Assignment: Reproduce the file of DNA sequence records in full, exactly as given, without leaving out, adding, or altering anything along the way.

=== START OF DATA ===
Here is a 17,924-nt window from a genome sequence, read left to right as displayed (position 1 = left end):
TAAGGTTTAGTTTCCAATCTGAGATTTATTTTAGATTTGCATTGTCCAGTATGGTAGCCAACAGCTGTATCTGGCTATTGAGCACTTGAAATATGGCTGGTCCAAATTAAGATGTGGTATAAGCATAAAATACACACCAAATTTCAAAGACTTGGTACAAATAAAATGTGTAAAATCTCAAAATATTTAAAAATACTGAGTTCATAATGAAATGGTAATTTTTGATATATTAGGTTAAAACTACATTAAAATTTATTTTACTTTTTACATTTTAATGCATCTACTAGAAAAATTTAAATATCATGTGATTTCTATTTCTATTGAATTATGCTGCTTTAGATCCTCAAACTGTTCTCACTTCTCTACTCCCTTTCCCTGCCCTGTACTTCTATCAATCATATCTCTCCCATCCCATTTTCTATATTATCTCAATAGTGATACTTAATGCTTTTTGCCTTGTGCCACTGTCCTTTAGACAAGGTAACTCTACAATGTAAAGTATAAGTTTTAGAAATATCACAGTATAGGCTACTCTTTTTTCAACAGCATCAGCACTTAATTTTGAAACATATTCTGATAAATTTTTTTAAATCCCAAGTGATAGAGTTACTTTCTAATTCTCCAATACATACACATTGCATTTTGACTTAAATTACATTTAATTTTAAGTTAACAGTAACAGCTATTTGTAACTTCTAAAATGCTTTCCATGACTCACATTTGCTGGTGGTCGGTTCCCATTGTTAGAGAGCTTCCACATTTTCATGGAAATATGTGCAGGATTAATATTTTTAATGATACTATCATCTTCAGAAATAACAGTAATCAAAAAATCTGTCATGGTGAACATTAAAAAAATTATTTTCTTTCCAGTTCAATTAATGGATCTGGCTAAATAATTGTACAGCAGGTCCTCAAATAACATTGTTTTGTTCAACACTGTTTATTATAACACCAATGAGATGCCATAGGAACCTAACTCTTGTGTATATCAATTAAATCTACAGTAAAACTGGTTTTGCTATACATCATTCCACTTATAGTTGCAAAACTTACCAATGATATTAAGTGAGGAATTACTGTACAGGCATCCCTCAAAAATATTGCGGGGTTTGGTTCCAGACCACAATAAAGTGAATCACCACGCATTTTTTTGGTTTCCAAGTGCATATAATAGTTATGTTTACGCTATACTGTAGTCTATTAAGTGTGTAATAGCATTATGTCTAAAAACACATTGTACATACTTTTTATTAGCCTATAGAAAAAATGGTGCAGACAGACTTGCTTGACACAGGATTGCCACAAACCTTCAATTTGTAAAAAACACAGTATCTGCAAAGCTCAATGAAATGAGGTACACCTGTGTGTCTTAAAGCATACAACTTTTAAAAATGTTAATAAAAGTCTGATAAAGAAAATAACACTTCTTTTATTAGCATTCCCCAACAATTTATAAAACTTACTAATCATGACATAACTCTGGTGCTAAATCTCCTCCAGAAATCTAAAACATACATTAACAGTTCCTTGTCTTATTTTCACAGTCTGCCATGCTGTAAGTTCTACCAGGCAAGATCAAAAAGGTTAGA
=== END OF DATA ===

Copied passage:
Here is a 17,924-nt window from a genome sequence, read left to right as displayed (position 1 = left end):
TAAGGTTTAGTTTCCAATCTGAGATTTATTTTAGATTTGCATTGTCCAGTATGGTAGCCAACAGCTGTATCTGGCTATTGAGCACTTGAAATATGGCTGGTCCAAATTAAGATGTGGTATAAGCATAAAATACACACCAAATTTCAAAGACTTGGTACAAATAAAATGTGTAAAATCTCAAAATATTTAAAAATACTGAGTTCATAATGAAATGGTAATTTTTGATATATTAGGTTAAAACTACATTAAAATTTATTTTACTTTTTACATTTTAATGCATCTACTAGAAAAATTTAAATATCATGTGATTTCTATTTCTATTGAATTATGCTGCTTTAGATCCTCAAACTGTTCTCACTTCTCTACTCCCTTTCCCTGCCCTGTACTTCTATCAATCATATCTCTCCCATCCCATTTTCTATATTATCTCAATAGTGATACTTAATGCTTTTTGCCTTGTGCCACTGTCCTTTAGACAAGGTAACTCTACAATGTAAAGTATAAGTTTTAGAAATATCACAGTATAGGCTACTCTTTTTTCAACAGCATCAGCACTTAATTTTGAAACATATTCTGATAAATTTTTTTAAATCCCAAGTGATAGAGTTACTTTCTAATTCTCCAATACATACACATTGCATTTTGACTTAAATTACATTTAATTTTAAGTTAACAGTAACAGCTATTTGTAACTTCTAAAATGCTTTCCATGACTCACATTTGCTGGTGGTCGGTTCCCATTGTTAGAGAGCTTCCACATTTTCATGGAAATATGTGCAGGATTAATATTTTTAATGATACTATCATCTTCAGAAATAACAGTAATCAAAAAATCTGTCATGGTGAACATTAAAAAAATTATTTTCTTTCCAGTTCAATTAATGGATCTGGCTAAATAATTGTACAGCAGGTCCTCAAATAACATTGTTTTGTTCAACACTGTTTATTATAACACCAATGAGATGCCATAGGAACCTAACTCTTGTGTATATCAATTAAATCTACAGTAAAACTGGTTTTGCTATACATCATTCCACTTATAGTTGCAAAACTTACCAATGATATTAAGTGAGGAATTACTGTACAGGCATCCCTCAAAAATATTGCGGGGTTTGGTTCCAGACCACAATAAAGTGAATCACCACGCATTTTTTTGGTTTCCAAGTGCATATAATAGTTATGTTTACGCTATACTGTAGTCTATTAAGTGTGTAATAGCATTATGTCTAAAAACACATTGTACATACTTTTTATTAGCCTATAGAAAAAATGGTGCAGACAGACTTGCTTGACACAGGATTGCCACAAACCTTCAATTTGTAAAAAACACAGTATCTGCAAAGCTCAATGAAATGAGGTACACCTGTGTGTCTTAAAGCATACAACTTTTAAAAATGTTAATAAAAGTCTGATAAAGAAAATAACACTTCTTTTATTAGCATTCCCCAACAATTTATAAAACTTACTAATCATGACATAACTCTGGTGCTAAATCTCCTCCAGAAATCTAAAACATACATTAACAGTTCCTTGTCTTATTTTCACAGTCTGCCATGCTGTAAGTTCTACCAGGCAAGATCAAAAAGGTTAGA